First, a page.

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Updated: June 6, 2013 20:45 IST

Congress leader’s post spotlights online power in politics

Pheroze L. Vincent
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A file picutre of Ajay Singh Rahul, Leader of Opposition in Madhya Pradesh Vidhan Sabha.
A file picutre of Ajay Singh Rahul, Leader of Opposition in Madhya Pradesh Vidhan Sabha.

At 7 a.m. Thursday, Leader of the Opposition in the Madhya Pradesh Assembly Ajay Singh gave vent to his disgust with BJP and RSS supporters on the Internet.

Mr. Singh, popularly called Rahul Bhaiya, wrote on his Facebook wall that “no matter how many kicks they get…, they shamelessly come back with fake Ids every day.”

In his post, published in Hindi, Mr. Singh said that since no one wanted to read what BJP and RSS supporters wrote on Facebook, nor did anyone like their posts, they created fake Ids and liked their own posts. “They forcefully comment on posts on Congress leaders and workers in a vain attempt to hear their own jackal calls... Wherever they go, they are kicked out, their posts deleted, their pages banned and their profiles blocked... They have no arguments or facts, only rhetoric, abuses, indecency and vulgarity.”

Not any particular incident caused the outburst, but the general behaviour of the RSS supporters, he clarified, talking to The Hindu. “They have flooded the Net with their comments. These are extremely divisive. This is not criticism but attacks on the system itself.”

Besides Mr. Singh, Pradesh Congress Committee president Kantilal Bhuria, BJP spokesperson Hitesh Bajpai and Industries Minister Kailash Vijayvargiya are active online. Chief Minister Shivraj Chouhan’s twitter handle continuously publishes information about welfare schemes.

BJP MLA Deepak Joshi, son of the former Chief Minister, Kailash Joshi, ran into trouble with his party after he posted on Facebook his analysis of the outcome of the Karnataka Assembly elections. “The party [the BJP] had reached the limit of dynastic politics and cronyism [patthavaad],” read his post, which he later deleted.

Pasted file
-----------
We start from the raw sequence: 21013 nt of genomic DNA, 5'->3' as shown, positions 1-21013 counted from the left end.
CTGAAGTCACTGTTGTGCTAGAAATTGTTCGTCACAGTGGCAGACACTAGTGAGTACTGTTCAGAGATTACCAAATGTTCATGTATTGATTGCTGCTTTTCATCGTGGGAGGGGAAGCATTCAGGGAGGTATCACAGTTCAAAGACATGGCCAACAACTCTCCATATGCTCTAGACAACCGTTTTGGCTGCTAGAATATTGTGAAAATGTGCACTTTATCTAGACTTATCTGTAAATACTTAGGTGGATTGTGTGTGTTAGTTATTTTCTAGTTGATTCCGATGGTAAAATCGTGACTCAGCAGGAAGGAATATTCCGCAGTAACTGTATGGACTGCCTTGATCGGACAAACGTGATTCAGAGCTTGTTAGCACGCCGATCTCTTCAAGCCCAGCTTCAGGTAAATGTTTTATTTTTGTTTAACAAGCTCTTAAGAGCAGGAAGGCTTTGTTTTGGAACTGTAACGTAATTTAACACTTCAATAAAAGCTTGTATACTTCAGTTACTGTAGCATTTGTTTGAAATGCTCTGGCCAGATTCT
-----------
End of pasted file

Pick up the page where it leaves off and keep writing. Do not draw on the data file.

“It is a democratic country, and everyone is free to air his views,” Mr. Joshi told this newspaper. “Supporters emulate leaders, so we must be calm and maintain decency while posting. The latest example is the Naxal attack. Everyone starts posting that the BJP did it or the Congress did it, without waiting for the investigation to complete.”

Bhopal’s Rasheed Kidwai, author of 24, Akbar Road and Sonia: A Biography, is a whipping boy for saffron supporters online. “I harbour no grudge and have taken even undue criticism as a professional hazard. Someone’s interest in a subject is construed as support by these people [saffron supporters]. Any reference to [Gujarat Chief Minister Narendra] Modi immediately attracts a flood of comments without decency or etiquette. There is a tendency on the Internet to label people. They don’t take note of the critical references to [Congress president] Sonia [Gandhi] and the Congress in my books,” he says.

The battle on the Internet has heated up in the run-up to the Assembly elections due later this year. Much of this goes under the radar at the national level as it is in Hindi. Mr. Singh’s funny and aggressive post, written in the heartland’s spoken Hindi, is similar to the Gangs of Wasseypur Valentine’s Day parody that went viral on YouTube this year.

Affordable Chinese and Indian handsets, hooked to the Internet, are ubiquitous even in tehsil towns in Madhya Pradesh. While it is only senior leaders who are active online now, the trend indicates an increased online following of politics, especially among the youth.

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